Great ResignationClimate ChangeLeadershipInflationUkraine Invasion

Build Back Better no longer addresses college affordability—but $10,000 Pell Grants would

November 11, 2021, 4:16 PM UTC
The revised bill no longer provides for free college, but using the existing Pell Grant program has many advantages.
BRENDAN SMIALOWSKI - Getty Images

One of the proposed programs under President Biden’s original plan to Build Back Better was to make community college free. When its budget was reduced from $3.5 trillion to about $1.75 trillion, many programs were eliminated, including the actual plan to make community college free.

However, college education remains unaffordable to many deserving students. The revised bill adds $500 to the maximum Pell Grant, but it does not do much to close the affordability gap or address excessive levels of student debt.

There is little doubt that the cost of higher education has become unaffordable, resulting in excessive student debt levels. There is more student debt—some $1.6 trillion—than credit card debt and every other kind of debt except home mortgages. The average student graduates with about $37,000 of debt, with many owing much more. Such high levels of debt limit their participation in the economy and result in delayed marriages, childbearing, and homebuying. Most traditional life milestones have to be deferred.

While not addressing the current crisis in student debt, the Biden proposal offered an alternative to attending four-year college by making community college free for two years. Presumably, many students would transfer to a four-year college after community college, potentially reducing their student debt by up to 50%. 

Some states have already implemented similar programs for students who qualify for financial aid. The State of New York has the Excelsior Program, which provides free tuition to college students from families making less than $125,000 a year.

California offers two programs for California residents attending community college. The California College Promise Program provides free tuition for two years at participating community colleges in the state. The California College Promise Grant pays community college fees for those with demonstrated financial need.

The average cost of tuition for an in-state student at a community college is $3,730, although it varies by school and by state. According to the Education Data Initiative, on-campus living expenses average about $6,000 a year, and off-campus living expenses, including rent, are more. These expenses also vary greatly. The median total cost including living expenses for in-state community college students in the U.S. is $10,282 for one year.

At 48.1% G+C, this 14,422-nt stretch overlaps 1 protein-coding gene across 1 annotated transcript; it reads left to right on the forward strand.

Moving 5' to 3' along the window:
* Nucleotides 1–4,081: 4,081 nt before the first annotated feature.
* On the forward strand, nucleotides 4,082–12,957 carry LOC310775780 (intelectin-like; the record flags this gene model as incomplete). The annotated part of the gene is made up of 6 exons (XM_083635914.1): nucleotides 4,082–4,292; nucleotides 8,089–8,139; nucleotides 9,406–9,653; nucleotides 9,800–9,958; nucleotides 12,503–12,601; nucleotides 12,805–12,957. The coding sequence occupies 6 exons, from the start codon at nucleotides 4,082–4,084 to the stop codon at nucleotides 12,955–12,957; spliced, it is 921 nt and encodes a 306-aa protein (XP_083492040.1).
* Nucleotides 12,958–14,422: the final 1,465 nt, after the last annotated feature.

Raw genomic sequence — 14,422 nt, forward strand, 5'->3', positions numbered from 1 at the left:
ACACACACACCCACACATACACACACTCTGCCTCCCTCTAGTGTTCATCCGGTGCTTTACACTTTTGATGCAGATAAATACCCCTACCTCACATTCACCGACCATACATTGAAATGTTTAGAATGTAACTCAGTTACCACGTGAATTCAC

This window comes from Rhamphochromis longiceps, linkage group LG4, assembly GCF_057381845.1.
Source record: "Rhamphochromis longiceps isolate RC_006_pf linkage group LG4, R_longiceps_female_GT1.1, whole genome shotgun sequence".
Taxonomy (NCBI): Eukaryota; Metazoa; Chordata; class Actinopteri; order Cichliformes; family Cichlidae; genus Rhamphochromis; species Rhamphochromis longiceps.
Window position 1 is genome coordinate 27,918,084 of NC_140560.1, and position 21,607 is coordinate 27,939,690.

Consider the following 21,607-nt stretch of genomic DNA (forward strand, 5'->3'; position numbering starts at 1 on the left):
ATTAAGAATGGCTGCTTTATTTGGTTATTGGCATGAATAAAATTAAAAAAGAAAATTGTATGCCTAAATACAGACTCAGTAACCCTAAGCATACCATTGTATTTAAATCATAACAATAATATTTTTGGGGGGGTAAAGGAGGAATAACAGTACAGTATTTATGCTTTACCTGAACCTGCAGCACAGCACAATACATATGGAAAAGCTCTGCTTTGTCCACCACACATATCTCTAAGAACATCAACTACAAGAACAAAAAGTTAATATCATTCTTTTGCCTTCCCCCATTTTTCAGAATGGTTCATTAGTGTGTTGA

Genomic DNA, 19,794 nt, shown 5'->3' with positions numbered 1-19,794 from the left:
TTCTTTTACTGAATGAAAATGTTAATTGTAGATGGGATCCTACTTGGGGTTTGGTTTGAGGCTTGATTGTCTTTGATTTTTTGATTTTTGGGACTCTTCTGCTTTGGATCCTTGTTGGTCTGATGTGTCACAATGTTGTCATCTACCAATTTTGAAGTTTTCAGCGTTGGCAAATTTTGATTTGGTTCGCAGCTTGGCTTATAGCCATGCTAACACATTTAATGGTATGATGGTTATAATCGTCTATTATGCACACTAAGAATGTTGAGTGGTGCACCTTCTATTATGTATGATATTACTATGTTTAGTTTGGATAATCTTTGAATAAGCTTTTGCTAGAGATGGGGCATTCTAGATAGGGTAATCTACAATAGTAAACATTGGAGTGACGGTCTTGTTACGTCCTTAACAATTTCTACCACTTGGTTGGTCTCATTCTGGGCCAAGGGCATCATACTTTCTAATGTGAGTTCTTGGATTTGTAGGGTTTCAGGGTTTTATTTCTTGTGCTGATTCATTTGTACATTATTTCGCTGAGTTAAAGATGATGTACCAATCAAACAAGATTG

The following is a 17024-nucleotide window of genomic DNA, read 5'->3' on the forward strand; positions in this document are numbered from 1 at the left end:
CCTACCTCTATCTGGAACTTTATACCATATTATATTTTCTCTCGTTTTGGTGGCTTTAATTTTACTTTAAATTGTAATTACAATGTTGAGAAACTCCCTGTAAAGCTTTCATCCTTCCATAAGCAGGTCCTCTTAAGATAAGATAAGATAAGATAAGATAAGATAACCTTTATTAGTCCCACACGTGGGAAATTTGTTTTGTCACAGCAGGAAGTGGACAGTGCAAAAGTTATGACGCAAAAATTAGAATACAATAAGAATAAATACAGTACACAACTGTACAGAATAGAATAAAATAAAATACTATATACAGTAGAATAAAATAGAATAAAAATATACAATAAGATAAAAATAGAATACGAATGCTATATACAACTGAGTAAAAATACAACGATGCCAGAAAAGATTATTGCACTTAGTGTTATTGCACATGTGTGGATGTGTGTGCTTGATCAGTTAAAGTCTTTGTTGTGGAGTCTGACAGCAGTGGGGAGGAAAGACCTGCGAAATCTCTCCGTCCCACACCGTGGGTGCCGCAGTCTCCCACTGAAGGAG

The most popular federal financial aid program is Pell Grants, which offers need-eligible students a maximum of $6,450 per year, based on demonstrated financial need. Virtually every college, university, and community college participates in the Pell Grant program. The new Biden proposal apparently increases the maximum Pell Grant by $500, which will not cover the cost of attending most community colleges.

But if Congress was to increase the maximum Pell grant to $10,000, even the poorest students would be able to afford to attend community college in most states and leave two years later with no debt.

Using an existing program saves time and money. Every school is already set up to administer this program, as is the U.S. Department of Education. A new federal program would create an unnecessary administrative burden.

The grant aid fills the gap between the cost of attending the institution and the financial resources available to the student. Students from wealthier families do not qualify for Pell Grants, and students from middle-income families likely qualify but receive a lesser amount. This should save considerable federal funds and reduce the overall cost.

Finally, increasing Pell Grants would reduce student debt for students at all schools including four-year colleges. For many students, it would eliminate student debt completely.

President Biden is on the right track using the existing Pell Grants to address college affordability, but the $500 bump to the maximum grant will not be sufficient. The issues of education access, affordability, and student debt are mostly ignored in the new proposal. Hopefully, Congress will address these issues going forward and use the Pell Grant mechanism to achieve better results.     

Scott MacDonald is an award-winning author, a philanthropist, and a former corporate CEO. His latest book Education Without Debt was released in January 2021 by Indiana University Press.  

More must-read commentary published by Fortune:

Subscribe to Fortune Daily to get essential business stories straight to your inbox each morning.